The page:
Skip to main content

Suprise! Latin American cities are great at city-centre public realm


Who knew? Many Latin American city cores have wonderful pedestrian zones that rival those of European cities in quality.

A new post by Barbara Knecht at Planetizen Interchange highlights the region's downtown pedestrian zones and its many Ciclovia (car-free Sunday's with certain roads closed to motor vehicles and opened to feet and non-motorised wheels).
In a recent trip from Buenos Aires, Argentina to Santiago, Chile I traveled through Montevideo and Colonia, Uruguay; Rosario, Mendoza, San Juan and Cordoba, Argentina; ViƱa del Mar and Valparaiso, Chile. All ten cities had significant thriving downtown pedestrian zones. The smallest was perhaps 5 blocks in San Juan, the largest 30 blocks in Santiago.
Actually, I did know. The photos with this post are mine, taken in Puebla, Mexico.

Comments

Popular posts from this blog

Podcasts on urban mobility and urban issues: a LONG list

Below is my increasingly long list of podcasts on urban mobility and/or urban issues. 

If you are not yet a regular podcast listener, you need to download a podcast-listening app to your phone, tablet or desktop and subscribe (it's free) to the podcasts that interest you.

UPDATE 1: This list has many podcasts but obviously I hope you will try mine! They are Reinventing Transport and Reinventing Parking.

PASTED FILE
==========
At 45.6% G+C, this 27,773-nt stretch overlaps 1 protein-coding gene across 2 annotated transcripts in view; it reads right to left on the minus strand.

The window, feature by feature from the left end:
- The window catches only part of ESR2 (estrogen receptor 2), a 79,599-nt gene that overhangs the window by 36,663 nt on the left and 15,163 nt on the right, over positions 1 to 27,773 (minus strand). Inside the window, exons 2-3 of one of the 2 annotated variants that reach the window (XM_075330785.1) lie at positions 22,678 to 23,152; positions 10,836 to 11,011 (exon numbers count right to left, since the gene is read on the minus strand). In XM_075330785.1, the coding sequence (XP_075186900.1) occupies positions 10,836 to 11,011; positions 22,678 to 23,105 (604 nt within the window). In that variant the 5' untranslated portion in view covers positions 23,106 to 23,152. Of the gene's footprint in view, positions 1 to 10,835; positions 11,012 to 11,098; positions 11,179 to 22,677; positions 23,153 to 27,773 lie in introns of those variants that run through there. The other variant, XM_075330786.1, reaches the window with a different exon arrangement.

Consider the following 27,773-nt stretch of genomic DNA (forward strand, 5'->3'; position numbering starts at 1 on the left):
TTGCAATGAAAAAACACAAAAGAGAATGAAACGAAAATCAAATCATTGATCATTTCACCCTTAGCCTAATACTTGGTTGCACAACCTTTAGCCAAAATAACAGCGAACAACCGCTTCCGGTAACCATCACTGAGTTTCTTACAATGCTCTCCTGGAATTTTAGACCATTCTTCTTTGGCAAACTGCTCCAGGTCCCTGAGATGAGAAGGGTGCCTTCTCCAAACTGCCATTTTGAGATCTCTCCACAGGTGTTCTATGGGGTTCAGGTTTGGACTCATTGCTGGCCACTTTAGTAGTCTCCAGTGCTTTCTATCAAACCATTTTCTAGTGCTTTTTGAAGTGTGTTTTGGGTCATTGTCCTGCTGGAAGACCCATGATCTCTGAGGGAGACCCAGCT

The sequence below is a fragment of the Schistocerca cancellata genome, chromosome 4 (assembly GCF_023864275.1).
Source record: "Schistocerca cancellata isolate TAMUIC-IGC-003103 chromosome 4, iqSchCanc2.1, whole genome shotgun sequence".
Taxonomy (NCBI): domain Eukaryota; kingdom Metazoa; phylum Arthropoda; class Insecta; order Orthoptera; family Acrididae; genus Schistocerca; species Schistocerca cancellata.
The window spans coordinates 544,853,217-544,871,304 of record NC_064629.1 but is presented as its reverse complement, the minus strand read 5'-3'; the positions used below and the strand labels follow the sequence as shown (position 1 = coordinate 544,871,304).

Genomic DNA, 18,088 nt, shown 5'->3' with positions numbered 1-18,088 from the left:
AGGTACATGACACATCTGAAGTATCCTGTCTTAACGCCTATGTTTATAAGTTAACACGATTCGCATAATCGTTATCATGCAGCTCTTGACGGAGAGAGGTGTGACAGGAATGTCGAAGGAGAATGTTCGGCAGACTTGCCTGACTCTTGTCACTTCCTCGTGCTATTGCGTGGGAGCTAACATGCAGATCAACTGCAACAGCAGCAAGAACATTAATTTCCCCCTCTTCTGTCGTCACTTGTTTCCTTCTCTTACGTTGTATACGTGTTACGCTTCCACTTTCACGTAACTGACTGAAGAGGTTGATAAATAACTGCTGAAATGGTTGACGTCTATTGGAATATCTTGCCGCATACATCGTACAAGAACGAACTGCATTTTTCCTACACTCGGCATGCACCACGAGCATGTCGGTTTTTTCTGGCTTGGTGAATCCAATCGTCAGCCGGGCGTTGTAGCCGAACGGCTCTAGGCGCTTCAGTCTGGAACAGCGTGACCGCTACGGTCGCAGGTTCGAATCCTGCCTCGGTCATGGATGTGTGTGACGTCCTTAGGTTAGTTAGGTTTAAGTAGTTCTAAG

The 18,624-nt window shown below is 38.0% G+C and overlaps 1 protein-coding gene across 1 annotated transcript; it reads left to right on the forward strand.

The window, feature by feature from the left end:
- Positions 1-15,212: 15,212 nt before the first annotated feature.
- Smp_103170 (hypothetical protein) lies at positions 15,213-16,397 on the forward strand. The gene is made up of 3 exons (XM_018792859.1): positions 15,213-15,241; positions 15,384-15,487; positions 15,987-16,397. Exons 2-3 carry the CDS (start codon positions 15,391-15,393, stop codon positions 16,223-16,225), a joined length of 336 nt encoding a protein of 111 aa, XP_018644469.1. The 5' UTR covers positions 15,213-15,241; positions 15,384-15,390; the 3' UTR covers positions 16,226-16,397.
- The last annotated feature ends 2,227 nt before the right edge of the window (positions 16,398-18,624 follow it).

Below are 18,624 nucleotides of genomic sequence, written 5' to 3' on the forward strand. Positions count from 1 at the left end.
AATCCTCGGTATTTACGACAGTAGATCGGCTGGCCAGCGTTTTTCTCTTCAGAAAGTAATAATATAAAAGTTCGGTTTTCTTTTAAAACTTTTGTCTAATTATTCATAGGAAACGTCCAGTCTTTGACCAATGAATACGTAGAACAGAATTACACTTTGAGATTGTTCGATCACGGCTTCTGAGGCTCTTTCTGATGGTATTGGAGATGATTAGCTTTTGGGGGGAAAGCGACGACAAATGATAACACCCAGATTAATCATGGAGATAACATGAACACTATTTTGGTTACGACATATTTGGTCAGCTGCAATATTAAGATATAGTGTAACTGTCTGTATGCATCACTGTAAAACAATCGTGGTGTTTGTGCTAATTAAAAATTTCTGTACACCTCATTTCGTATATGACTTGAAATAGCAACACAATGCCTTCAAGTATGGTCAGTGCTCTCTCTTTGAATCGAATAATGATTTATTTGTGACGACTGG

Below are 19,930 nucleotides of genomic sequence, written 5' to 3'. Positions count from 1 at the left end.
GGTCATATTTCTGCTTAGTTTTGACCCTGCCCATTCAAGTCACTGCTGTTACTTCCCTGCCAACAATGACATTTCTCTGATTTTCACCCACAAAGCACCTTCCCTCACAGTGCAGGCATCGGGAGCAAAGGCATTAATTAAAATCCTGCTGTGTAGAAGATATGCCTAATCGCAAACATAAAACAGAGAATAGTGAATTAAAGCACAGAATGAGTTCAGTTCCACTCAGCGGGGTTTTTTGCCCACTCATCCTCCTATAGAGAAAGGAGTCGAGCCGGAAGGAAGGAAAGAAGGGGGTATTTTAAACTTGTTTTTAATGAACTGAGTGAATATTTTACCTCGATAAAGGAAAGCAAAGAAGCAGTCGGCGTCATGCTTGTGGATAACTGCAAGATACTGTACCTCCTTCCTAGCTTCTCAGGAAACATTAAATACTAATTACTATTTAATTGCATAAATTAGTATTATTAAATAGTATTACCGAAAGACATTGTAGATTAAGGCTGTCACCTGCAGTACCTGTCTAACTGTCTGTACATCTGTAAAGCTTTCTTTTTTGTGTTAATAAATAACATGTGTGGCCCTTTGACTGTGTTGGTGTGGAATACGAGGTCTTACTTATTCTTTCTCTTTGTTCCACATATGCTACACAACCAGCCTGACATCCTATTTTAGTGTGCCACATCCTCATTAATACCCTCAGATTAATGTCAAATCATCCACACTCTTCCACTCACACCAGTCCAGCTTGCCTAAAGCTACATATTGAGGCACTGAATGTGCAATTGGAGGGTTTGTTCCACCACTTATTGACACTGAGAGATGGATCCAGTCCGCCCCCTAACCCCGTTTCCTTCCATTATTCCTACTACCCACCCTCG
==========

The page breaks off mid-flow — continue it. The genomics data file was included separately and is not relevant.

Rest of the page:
UPDATE 2: I have added FOURTY ONE more since this was first published. Thanks to everyone who has sent tips.

Transport-based City Types and their Trajectories

I want to help you get perspective on your city and its transport system with the help of simple city types based on their dominant transport modes, such as Walking Cities, Transit Cities, Bus Cities, Motorcycle Cities and Car Cities.

This way of thinking about cities is a heuristic (an imperfect mental model or technique that is nevertheless good enough to be helpful). And it obviously is imperfect. For example, real cities often have various modes of transport, and modern cities are really all some kind of hybrid city type.

But it is still useful, especially if we add the idea of a Traffic Saturated City, which is a very different beast from a Car City. It is important for change-makers in Traffic Saturated Cities to be aware they are not in automobile dependent cities yet.

Options for digesting this: 
Read the brief article below and study the diagrams. They complement the podcast. For more depth, LISTEN to the 37 minute audio with the player above. A full transcript of the podcast is…

Singapore Urban Transport: The Warts-and-All Story

Singapore's National Day is this week (9 August). So I decided to share Singapore's urban transport story - or my slightly unusual take on itIt isa unique city in various ways but its urban transport policies are well worth your attention even if you don't live in Singapore.

This is a warts-and-all version of the story, and it is my own view, not any kind of official one.

It's also a little wonkish in parts. [Hi all you policy wonks!]

But I hope to keep your interest with some surprising twists, such as:
Why was the bus-only public transport system in an awful state by the early 1970s?If the buses were awful in early 1974, how was Singapore able to impose drastic increases to the cost of motoring in 1975?You will have guessed that the buses must have been drastically improved in 1974/75. But how was that achieved?Singapore urban transport enjoyed success through the 1980s and 1990s but its core social bargain (cars for the rich; decent but basic public transport for …